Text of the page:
People can believe whatever they want. Some still believe that if one sails too far in one direction, one will fall over the edge and become dragon-fodder. Some believe that man never landed on the moon. The Solipsist believes that North Dakota does not exist, and you will never convince him otherwise. And, of course, some believe that Barack Obama was not born in Hawaii (or, presumably, any other state) and was thus ineligible to be elected President.
One should not devote too much time to refuting these assertions, especially since we did so yesterday. We thus continue our discussion of this non-issue with Point Two of our extensive two-point discussion:
It really doesn't matter anyway
That's right: Even if it somehow turned out that Obama was not born in the USA, he is still the President. He won the 2008 election by a sizable margin over Senator John McCain, despite any concerns raised about his natural-born citizenship. Meaning that a significant percentage of the American electorate either felt that Obama was enough of an American for them, or at least he was the better-qualified candidate whatever his planet of origin.
But Solipsist, it's in the Consti-TOO-tion!!!
Well, OK. The Constitution also says that Black people are only equivalent to 60% of a human being.
(DIGRESSION: Would this mean that Obama technically only needs a 60% verifiable birth certificate? 'Cause if so, we think the "Certificate of Live Birth" he's offered should count.
((ADDITIONAL DIGRESSION: A friend chastised us for "not doing our homework" because, if we had, we would see that Obama's sister, who was born in Indonesia, also has a "COLB" from Hawaii. The point supposedly being that these documents are unreliable. If this is true, we would accept the fact that Obama's sister's certificate is a less-than-absolute guarantee of HER place of nativity, but we would hasten to point out that this proves nothing about Obama's birthplace. EOAD))
(BACK TO THE ORIGINAL DIGRESSION: Of course, President Obama is only half-Black, so maybe that makes him 80% human--which still puts him ahead of Biden. EOD)
OK, anyway, back to the original point: It is in the Constitution that one must be a "Natural-Born Citizen." Congress and the judiciary have expanded and expounded upon this clause over the years. Thus, for example, a child of two American citizens born outside the country will be granted natural citizenship. Also, those born to American parents on overseas US territories like military bases will also receive automatic US citizenship. Presumably this explains the relative lack of foofaraw over the fact that John McCain was most emphatically and unambiguously NOT born in the USA (he was born in the Panama Canal Zone). Unfortunately, Obama doesn't qualify for this sort of consideration: His father, of course, was a Kenyan citizen who traveled to the United States for the sole purpose of furthering his studies and impregnating our women.
Which brings us to the thorny question of racism: Is the continued focus on Obama's place of origin simply a manifestation of inherently racist attitudes? Well, yes and no. We were actually surprised to see how many challenges to presidential aspirants' "Native-Born" qualifications there have been. While it did not receive much attention, John McCain's eligibility was challenged. The citizenship of Al Gore, that most blandly American of candidates, was challenged on the grounds that he was born in Washington, D.C. (i.e., not a state). So it is quite likely that Obama's standing would have been challenged regardless of his color. Nevertheless, if Obama's father's name had been, say, Barry Owens, and he was from, say, Canada instead of Kenya, we consider it unlikely that this controversy would still be raging.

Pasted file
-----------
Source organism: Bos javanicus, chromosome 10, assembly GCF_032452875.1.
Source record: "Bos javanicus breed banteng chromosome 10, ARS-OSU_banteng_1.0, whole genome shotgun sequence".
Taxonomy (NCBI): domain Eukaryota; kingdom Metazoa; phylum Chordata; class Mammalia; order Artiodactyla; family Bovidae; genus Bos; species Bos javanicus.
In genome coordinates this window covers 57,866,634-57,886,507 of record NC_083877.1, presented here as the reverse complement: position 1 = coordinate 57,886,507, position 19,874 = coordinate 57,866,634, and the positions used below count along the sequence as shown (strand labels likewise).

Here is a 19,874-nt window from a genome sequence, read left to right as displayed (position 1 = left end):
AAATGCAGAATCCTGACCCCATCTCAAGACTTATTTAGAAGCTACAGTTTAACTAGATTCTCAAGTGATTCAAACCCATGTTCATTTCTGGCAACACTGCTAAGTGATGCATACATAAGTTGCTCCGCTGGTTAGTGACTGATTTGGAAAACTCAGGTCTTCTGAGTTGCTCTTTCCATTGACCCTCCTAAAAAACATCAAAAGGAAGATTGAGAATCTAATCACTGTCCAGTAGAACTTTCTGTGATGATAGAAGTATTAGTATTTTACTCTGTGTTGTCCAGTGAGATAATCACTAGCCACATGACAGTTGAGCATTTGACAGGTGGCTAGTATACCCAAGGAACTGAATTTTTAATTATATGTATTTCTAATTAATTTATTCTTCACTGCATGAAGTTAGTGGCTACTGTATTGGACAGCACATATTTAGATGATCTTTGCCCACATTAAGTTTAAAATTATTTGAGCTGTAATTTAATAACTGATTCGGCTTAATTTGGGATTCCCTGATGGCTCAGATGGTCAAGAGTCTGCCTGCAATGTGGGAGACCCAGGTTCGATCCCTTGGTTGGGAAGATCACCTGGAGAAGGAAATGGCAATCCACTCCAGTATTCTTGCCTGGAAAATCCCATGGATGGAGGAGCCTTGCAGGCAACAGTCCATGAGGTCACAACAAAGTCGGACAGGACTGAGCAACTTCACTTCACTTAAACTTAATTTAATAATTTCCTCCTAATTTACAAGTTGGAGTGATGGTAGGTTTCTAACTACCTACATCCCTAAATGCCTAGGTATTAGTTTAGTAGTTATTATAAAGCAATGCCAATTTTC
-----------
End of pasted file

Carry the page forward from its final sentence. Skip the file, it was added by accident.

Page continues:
The most infuriating thing about this whole controversy, for us, is the hypocrisy. Let's face it, those behind the Birther movement could care less about the constitutional questions. You think we're wrong? We'll take it back--IF you can show us any leader of the movement who was equally concerned about the blatant unconstitutionality of the 2000 election of George W. Bush.
Of course, the reason people are screaming about Obama's supposed alienness is that they hate Obama. Fair enough. We hated George W. Bush. But we hated him in policy grounds: pointless wars, environmental degradation, economic cataclysm. And there are similarly "valid" reasons to dislike Obama. The Solipsist, a lifelong Democrat, has plenty of gripes with President Obama, from his too-timid healthcare plan to his apparent unwillingness to stand up to Republicans and big-business interests.
Why won't Birthers simply let the citizenship non-question go and focus on these more-substantive issues? Is it because the people behind the Birther movement have no better ideas for solving the nation's real problems? Indeed, is it because they themselves profit from these problems and don't want anyone to focus too closely on them? Now there's a conspiracy theory worth investigating!
"Donald Trump Strikes Back"